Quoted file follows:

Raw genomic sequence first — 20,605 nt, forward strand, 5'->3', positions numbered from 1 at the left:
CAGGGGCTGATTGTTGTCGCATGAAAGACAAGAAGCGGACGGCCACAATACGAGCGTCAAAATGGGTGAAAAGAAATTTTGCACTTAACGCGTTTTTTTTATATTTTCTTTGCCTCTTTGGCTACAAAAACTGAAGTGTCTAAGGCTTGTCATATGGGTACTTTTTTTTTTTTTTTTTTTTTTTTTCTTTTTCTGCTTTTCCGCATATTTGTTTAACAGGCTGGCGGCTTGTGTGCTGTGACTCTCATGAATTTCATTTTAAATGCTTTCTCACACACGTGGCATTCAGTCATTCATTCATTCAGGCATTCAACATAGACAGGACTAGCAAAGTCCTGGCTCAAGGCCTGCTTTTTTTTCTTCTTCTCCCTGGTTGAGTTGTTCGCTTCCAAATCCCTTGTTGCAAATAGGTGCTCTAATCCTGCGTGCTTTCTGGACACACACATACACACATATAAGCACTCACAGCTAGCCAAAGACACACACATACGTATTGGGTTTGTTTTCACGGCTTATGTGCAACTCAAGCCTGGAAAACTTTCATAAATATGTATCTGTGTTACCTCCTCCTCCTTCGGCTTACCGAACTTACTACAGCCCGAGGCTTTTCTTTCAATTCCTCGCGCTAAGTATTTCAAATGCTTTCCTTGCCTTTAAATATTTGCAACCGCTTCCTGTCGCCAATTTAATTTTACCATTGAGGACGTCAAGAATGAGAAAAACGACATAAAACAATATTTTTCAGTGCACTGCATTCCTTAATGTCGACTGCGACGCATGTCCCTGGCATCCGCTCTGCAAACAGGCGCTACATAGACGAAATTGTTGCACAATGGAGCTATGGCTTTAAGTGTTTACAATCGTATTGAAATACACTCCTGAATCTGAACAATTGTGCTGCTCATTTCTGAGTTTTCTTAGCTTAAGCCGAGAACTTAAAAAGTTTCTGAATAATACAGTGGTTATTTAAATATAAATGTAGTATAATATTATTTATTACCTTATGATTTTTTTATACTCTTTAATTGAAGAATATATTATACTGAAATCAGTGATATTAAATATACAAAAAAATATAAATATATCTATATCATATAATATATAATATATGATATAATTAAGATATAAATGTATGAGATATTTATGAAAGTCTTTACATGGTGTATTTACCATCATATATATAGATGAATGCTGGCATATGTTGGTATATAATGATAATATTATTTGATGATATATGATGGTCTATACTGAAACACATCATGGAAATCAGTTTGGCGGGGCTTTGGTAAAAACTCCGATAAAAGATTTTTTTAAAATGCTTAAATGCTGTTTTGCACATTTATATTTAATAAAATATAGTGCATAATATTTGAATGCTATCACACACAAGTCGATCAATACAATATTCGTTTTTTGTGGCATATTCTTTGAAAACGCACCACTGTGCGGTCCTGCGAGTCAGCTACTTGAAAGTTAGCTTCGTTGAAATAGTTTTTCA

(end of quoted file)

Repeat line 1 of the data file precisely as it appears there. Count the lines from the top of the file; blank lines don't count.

Raw genomic sequence first — 20,605 nt, forward strand, 5'->3', positions numbered from 1 at the left: